Once-threatened programs that prepare high school students for careers and adults for jobs or college appear likely to get at least a two-year reprieve under the compromise budget plan negotiated between legislative leaders and Gov. Jerry Brown.
Under the compromise, districts that currently have adult education programs or are involved in Regional Occupational Centers and Programs, which provide hands-on learning in specific careers for high school students, will be required to keep their current programs for two more years, said state Senator Loni Hancock, D-Berkeley, who was a key player in the negotiations.
By Susan Frey
In proposing to give school districts money with fewer strings attached, Gov. Jerry Brown is confident that local school boards and superintendents are best able to make the right decisions so that all students can graduate ready for college and work. A report released today by Policy Analysis for California Education (PACE) questions that assumption. PACE is a joint research group based at UC Berkeley, Stanford and the University of Southern California.
“School Finance Reform: Can It Support California’s College and Career Ready Goal?” considers Brown’s proposed local control funding formula through the lens of career technical education programs. It concludes that removing all spending restrictions could lead to the dismantlement of important programs that the Legislature has created and protected, and it suggests that lawmakers could retain some broad but limited controls over spending in priority areas.
Like many of her classmates, Luwie Villapana hopes to someday enter the medical field and perhaps save a life.
But for now, the 17-year-old Jesse Bethel High School junior is content to chop away at her cow eyeball.
“I’m really enjoying this,” Villapana said as she attempted Thursday to remove the whitish fat surrounding the preserved eyeball.
The dissection was part of a lesson in how organisms communicate, both internally and externally, said Jackie Kearns, teacher and director of the Biomedical Academy at Bethel, which has about 70 students.
An eagle’s eye view of the Jesse Bethel High School campus revealed a “clean” but stark sea of concrete to students.
The American Forest Foundation’s Al Stenstrup asked a small audience of students and teachers on Tuesday to put on their figurative green-tinted glasses to think of ways to make the school campus a more environmentally friendly and sustainable place for students to work and learn.
Aiding in the school’s effort to put the students in the driver’s seat to make the school “greener” is a $10,000 grant, newly available to Bethel’s Green Academy this year. The academy, in its first year, has a goal of training students for “green careers,” and was limited to sophomores this year.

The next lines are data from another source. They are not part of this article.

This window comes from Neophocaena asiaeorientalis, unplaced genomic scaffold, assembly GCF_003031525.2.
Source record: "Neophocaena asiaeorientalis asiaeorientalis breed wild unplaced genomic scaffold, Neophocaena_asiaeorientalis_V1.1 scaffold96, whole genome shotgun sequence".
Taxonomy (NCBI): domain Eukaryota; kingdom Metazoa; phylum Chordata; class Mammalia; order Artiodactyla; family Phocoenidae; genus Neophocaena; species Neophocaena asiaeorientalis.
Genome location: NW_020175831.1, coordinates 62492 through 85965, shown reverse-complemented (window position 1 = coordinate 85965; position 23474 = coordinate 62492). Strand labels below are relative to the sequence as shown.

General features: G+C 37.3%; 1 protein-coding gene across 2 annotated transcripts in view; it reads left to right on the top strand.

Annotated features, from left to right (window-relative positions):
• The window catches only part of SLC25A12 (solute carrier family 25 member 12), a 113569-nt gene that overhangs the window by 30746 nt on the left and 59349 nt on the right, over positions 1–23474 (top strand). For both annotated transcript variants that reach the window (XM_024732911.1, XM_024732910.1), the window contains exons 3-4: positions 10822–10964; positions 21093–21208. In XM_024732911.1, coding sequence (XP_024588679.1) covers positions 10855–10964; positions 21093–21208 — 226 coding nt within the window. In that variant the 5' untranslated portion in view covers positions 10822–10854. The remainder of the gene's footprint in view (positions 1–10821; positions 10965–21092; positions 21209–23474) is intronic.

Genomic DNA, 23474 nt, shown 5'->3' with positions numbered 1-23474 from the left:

It didn’t take long for Jeanne Hillyard’s students to run out of her class last week, holding their noses.
“I think I put too much water in them,” said Hillyard of the beakers of compost her Jesse Bethel High School students were studying — beakers that were giving off a decidedly putrid smell.
Still, after a few minutes, the students were back at work in Bethel’s Green Academy.
It’s the latest academy established to fulfill the vision of the Vallejo school board and Superintendent Ramona Bishop of having every high school student eventually enrolled in an academy.
Financially threatened high school career academies will get a lifeline and new career tech programs will get a lift, now that Gov. Jerry Brown has signed legislation committing $68 million for those and related projects over the next two years.
SB 1070 will sustain the career technology programs in high schools and community colleges that were to lose their funding and authorization at the end of this fiscal year in June. Now they will have additional time, and the Legislature will have two more years, to consider their future. The bill’s author is Senate President pro Tem Darrell Steinberg, who has been a CTE champion in the Legislature.
The chief beneficiary will be 163 California Partnership Academies, about a third of the total 503 in the state, that were started three years ago under another bill that Steinberg sponsored. Their funding will continue through June 2015.
By Susan Frey
One in seven youths nationwide is disconnected from school or work, a percentage that has grown dramatically since the economic recession, according to a study released Thursday. Nationwide, 5.8 million young people, age 16 to 24, are living on the margins without even part-time jobs – an increase of 800,000 between 2007 and 2010.